My most recent trip to the cinema proved unexpectedly depressing.
The popcorn was disappointing, though it always is in Britain. They do not seem to believe in freshly popped and insist on offering a Sweet as well as Salty variety. The only reason popcorn should ever be sweet is if it has been coated in caramel/toffee! Don’t get me wrong, I still buy a bag every time and eat it greedily but it always leaves me cold…largely because it is cold. It should be an arrestable offense to serve popcorn cold.
The film was grim but I expected it to be. The depressing part occurred before the film even started. It came in the form of a humble advertisement.
My reasons for finding this depressing will no doubt puzzle some of you—certainly the Americans will be baffled by my dark view of this seemingly harmless promotion of British holidays. Countries do it all the time—particularly nations such as Britain which rely upon tourism. We see it all the time: Come to California and, says Betty White, “You’ll see how we roll”. So why should a charming foursome of British luvvies trying to convince their own to invest in regional tourism send me into a spiral of gloom? Because it’s just so damned unnatural! Brits don’t advertise!
The British people—specifically, particularly and especially the English—are incapable of self promotion. Maybe it’s culture, maybe it’s genetics—who knows. They do not publicise themselves. Not as individuals and not as a collective. They do not brag, they do not boast they do not big themselves up in any fashion. How any of them ever get promotions, land a date or win elections is beyond me. No wonder the tourist board hired talented actors—no normal English person could have kept a straight face whilst convincing the world how joyful it is to surf in Bridlington.
The English do not even celebrate their own holiday of national pride. The Scottish feast for Burns Night every year and declare St Andrew’s Day a Bank Holiday (which means everyone gets the day off—rather like Memorial Day) every 30th November. St Patrick’s Day a national holiday in Ireland. The Welsh celebrate St David’s Day to a lesser extent on 1st March. But St George’s Day on the 23rd of April? Barely a whisper of red crossed flags mark the day of National English pride. Those who do celebrate are often branded as racist or ridiculous. The English tend to associate patriotism with football hooligans and posh talking toffs. Imagine having no fireworks displays or flags waving in early July.
The English do not even identify themselves as English. They refer to their nationality as British but never English—never, ever English. Why? One might assume they are ashamed of their Englishness. Ashamed to be English? Ashamed to be the ancestors of a people who once conquered half the planet, gave us Shakespeare, Darwin and the Beatles, built the Industrial Revolution, developed the most successful language in history and taught the world adding milk to their tea made it better? Why on earth would anyone be ashamed to be a part of that?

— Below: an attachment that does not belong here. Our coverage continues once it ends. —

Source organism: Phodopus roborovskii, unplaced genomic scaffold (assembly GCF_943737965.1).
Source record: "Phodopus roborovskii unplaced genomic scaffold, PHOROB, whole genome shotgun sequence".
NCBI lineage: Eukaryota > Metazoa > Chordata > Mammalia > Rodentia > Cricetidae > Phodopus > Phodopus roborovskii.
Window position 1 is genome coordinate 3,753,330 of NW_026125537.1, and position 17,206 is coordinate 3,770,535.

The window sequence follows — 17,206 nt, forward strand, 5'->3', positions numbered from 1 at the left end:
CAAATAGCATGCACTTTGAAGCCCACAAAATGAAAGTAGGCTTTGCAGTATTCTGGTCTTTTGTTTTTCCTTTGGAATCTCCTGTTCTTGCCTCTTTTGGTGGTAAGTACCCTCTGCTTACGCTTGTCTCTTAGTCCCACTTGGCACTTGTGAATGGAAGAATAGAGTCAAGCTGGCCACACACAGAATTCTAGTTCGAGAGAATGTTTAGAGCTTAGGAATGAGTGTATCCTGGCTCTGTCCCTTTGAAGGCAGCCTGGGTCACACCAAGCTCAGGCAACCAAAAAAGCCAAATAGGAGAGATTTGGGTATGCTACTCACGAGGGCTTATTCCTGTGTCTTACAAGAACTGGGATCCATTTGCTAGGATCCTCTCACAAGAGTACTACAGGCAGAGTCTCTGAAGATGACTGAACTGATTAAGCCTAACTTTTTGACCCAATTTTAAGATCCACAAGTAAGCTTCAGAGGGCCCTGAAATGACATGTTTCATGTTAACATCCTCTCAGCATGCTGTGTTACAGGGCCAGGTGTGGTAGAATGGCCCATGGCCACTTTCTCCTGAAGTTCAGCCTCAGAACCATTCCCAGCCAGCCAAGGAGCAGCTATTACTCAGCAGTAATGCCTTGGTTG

The answer lies partially in the English character. The sin of Pride is truly treated as a sin here. The most popular and loved English celebrities are invariably humble ones like Hugh Grant, Stephen Fry and Emma Thompson who stammer and blush and mumble their undeserved gratitude for the small accolades which come their way for reasons they do not understand. Self-effacing, self-mocking, self-deprecating—that is the English. Self-aggrandising? Not a chance!
A more thorough answer can be found in the current climate of culture. Britain consists of England, Wales and Scotland. Scottish identity and pride is clear from the sounds of their voices, their shameless kilt wearing and their regular attempts to break from Britain and form a separate Parliament. Welsh pride as well is on the rise in the form of a renewed interest in speaking, promoting and using the native Welsh language. Both Scotland and Wales have a kind of defiant tribalism England lacks.
England at the start of the twenty-first century suffers from an identity crisis brought on from a dramatic change in national circumstance. One hundred years ago Britain was still an Empire. In the early part of the twentieth century this Empire dwindled little by little. The sun sets all the time on the British Empire now…in fact most days it does not bother to even get out of bed. Imagine a nation of people whose identity came from their cultural, political and economic supremacy for four hundred years lose it all in the space of a few generations. That very absence of British supremacy—and by British in this case I really mean English—has bolstered the sense of self for Scotland and Wales. Not so for England.
England does not know who she is. She will not align herself fully with Europe because she does not quite feel European. She is too far away culturally and geographically from the US to truly feel like she belongs there either. Meanwhile people from around the world arrive at her doorstop and integrate themselves into her home causing more confusion.
England will find it difficult to avoid promoting herself this year. In less than five months this same country plays host to the world as it comes to London for the 2012 Olympics. Everywhere I went in London this past weekend I observed evidence of preparations. When I speak to English friends and colleagues about The Olympics they reluctantly agree that “Yes, I suppose this will be a rather large event won’t it?” Some of them hope to attend events. Most of them hope to keep their heads down until the whole thing goes away. No wonder the tourist board hired actors.
I find this all rather depressing. I want England to stand up and up and take a good look in the mirror. You are not the country you once were it is true. But your bones are strong, your eyes are bright and your mouth is full of possibility. The world admires you—why can’t you see what they do?